Agriculture may have arisen independently in many places. In the Americas, however, three or four nuclei had conspicuous roles in spreading techniques of domestication of plants and animals. Mesoamerica developed edible maize varieties by 5000 BCE and supplemented them with squash (8000–6000 BCE), beans (c. 4000 BCE), and turkeys (by c. 3500 BCE); independently, hundreds of different species of potatoes, were being farmed in the Andes by 5000 BCE, together with manioc, llamas, and guinea pigs. In the Amazon Basin, trees were cleared for the planting of squashes and tubers around 7000 to 6000 BCE, and some populations of the eastern United States were cultivating sunflower and goosefoot by about 2500 BCE. Areas where populations concentrated or microclimates created ecological diversity were propitious for the rise of agriculture. The fertile upland valleys to the rainforests of Mesoamerica, and the Andean high plateau and river valleys that slope down to the sea offered such conditions better than anywhere else in the continent.

Cultivation and domestication spread along the longitudes of America more slowly than they did along the more environmentally uniform horizontal axis of Eurasia. Even maize, the most adaptable and successful American crop, which penetrated north to the modern United States and south to Peru, as well as across the sea to the Caribbean islands (where the name maize comes from) before Columbus arrived, traveled and adapted at a slow pace compared to the exchanges taking place in Eurasia. The problems of transmission across climatic zones inhibited the transfer of crops and other biota from one region to the next: potatoes and llamas never reached the dense population centers of Mesoamerica from Peru, while Mexican turkeys never reached the United States or Peru until Europeans took them there. On the other hand, in Eurasia, humans from Portugal to China knew the whole gamut of crops and domesticated animals by 1492. Agriculture was more widespread and the human population was much greater as a result.

The so-called Columbian exchange that followed the European colonization of the Americas began to integrate the biota of the Americas with those of the rest of the world, reversing the trend that had occurred since the separation of Pangaea. While new ingredients, such as chocolate and tomatoes from Mesoamerica, enriched Old World cuisines, and tobacco fumes enveloped the globe, ecological exchange opened new areas to sustainable and increased human habitation. North European dependence on the nutritious potato is well known. American products soon reached as far as China, where maize and sweet potatoes supplemented the traditional diet and allowed the cultivation of the previously uninhabited forested uplands of the Yangzi Basin in the eighteenth century. China is now the world’s largest producer of potatoes and the second largest producer of maize. In the same vein, Eurasian sugar became a profitable cash crop that facilitated the commercial viability of colonizing Brazil and much of the Caribbean with the labor of African slaves. The vast and unvarying expanses of the North American plains or Argentine Pampa became viable for agricultural exploitation when nineteenth-century technological innovations combined with the introduction of Afro-Eurasian manpower, crops, and cattle to unlock their potential, turning them into the granaries of the world.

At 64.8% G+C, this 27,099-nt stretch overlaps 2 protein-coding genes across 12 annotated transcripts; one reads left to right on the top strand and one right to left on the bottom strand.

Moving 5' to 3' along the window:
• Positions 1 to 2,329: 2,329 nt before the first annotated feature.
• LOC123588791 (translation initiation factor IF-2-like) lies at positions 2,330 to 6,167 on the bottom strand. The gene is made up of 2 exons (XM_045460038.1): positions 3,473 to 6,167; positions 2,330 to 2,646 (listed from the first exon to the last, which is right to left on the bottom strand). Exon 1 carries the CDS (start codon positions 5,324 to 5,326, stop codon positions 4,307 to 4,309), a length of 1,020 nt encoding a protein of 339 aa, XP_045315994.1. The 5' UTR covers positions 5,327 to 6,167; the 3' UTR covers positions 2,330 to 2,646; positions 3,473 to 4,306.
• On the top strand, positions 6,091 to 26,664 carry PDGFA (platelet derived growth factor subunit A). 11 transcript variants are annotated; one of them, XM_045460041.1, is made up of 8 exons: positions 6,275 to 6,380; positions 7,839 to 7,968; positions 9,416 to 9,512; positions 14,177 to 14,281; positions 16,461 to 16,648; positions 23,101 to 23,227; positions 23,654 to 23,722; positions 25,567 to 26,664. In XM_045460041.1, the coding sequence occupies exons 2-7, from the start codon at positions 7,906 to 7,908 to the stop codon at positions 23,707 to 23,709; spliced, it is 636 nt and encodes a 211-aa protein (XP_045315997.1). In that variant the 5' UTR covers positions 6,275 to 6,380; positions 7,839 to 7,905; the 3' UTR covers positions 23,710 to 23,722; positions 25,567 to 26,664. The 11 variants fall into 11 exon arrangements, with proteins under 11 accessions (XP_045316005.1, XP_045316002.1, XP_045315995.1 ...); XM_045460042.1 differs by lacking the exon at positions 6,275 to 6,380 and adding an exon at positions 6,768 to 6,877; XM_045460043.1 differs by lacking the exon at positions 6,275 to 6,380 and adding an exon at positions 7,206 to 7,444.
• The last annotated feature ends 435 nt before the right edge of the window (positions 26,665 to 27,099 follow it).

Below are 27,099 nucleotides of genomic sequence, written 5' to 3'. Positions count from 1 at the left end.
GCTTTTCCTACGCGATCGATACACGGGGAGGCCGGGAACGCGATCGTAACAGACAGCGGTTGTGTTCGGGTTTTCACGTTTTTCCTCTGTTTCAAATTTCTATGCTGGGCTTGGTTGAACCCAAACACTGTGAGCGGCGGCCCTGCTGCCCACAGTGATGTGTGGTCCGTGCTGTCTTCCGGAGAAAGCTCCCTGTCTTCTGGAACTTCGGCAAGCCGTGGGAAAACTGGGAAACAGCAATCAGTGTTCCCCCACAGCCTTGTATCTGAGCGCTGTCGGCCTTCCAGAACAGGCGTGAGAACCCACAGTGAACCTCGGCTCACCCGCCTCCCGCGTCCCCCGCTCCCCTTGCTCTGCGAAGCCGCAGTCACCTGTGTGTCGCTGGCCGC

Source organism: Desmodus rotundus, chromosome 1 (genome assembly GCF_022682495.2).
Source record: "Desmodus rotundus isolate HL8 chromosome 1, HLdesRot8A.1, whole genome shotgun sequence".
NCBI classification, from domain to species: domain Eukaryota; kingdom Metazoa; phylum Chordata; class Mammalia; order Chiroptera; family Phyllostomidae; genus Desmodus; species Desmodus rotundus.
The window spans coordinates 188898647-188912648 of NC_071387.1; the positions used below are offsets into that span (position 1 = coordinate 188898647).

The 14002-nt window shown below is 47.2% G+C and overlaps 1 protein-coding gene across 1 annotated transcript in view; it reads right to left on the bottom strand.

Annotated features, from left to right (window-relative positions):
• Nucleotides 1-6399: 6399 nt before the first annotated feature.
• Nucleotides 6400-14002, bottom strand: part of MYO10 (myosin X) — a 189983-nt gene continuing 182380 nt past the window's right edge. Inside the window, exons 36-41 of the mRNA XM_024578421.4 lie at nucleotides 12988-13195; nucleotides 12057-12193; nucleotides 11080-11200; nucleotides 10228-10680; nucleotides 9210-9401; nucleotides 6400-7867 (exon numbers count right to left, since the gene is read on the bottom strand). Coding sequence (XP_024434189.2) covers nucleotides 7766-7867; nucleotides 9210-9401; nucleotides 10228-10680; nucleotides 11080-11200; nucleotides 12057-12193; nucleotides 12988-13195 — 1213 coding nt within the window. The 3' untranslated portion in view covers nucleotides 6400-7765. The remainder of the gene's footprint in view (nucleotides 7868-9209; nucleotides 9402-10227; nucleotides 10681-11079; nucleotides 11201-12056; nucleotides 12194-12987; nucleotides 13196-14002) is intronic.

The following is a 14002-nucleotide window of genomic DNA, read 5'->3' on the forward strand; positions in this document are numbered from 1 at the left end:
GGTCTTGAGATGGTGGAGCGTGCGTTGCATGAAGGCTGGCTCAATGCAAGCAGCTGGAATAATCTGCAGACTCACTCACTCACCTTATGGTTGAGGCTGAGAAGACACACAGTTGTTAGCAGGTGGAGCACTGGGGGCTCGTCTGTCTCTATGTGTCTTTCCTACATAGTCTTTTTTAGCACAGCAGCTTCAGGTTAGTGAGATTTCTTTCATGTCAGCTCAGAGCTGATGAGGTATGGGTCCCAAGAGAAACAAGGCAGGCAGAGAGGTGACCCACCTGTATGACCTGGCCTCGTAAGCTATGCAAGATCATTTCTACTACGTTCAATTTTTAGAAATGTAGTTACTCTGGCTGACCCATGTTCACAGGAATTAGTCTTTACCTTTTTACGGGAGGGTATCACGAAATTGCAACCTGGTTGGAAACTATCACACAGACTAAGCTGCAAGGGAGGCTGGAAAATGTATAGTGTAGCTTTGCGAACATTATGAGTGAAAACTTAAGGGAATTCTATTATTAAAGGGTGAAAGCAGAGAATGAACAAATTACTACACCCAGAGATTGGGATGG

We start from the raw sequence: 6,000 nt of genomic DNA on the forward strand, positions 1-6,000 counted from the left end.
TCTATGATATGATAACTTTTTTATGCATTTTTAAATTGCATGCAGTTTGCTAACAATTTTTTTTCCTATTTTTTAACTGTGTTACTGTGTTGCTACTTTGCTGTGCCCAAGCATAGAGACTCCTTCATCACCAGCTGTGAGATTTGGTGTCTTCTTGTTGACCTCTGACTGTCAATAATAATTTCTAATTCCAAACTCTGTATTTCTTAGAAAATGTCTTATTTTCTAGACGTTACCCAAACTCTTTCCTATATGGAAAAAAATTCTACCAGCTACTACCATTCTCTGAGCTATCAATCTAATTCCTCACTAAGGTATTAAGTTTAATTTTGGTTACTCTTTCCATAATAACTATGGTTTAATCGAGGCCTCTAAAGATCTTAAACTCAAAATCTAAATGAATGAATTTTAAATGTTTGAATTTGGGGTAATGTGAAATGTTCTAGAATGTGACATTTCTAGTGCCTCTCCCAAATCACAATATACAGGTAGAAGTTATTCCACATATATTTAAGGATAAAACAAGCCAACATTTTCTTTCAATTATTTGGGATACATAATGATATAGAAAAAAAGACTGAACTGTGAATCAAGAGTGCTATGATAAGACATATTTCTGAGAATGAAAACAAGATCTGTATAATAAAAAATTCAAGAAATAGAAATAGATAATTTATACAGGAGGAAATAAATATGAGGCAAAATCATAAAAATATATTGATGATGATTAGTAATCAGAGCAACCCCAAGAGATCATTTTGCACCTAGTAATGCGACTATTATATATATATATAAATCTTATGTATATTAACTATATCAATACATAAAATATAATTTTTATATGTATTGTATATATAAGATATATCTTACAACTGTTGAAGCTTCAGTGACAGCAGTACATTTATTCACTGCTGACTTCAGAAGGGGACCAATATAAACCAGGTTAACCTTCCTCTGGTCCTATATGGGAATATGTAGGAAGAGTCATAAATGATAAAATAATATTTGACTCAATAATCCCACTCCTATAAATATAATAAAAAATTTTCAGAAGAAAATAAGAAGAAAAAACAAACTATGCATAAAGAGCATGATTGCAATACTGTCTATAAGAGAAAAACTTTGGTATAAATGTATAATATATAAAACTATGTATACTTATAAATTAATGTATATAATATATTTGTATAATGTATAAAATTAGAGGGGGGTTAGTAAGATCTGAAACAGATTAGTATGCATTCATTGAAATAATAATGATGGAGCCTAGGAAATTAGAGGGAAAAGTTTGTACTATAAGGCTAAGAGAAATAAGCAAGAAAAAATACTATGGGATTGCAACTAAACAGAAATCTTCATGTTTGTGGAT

Empires, Imperialism, and Colonization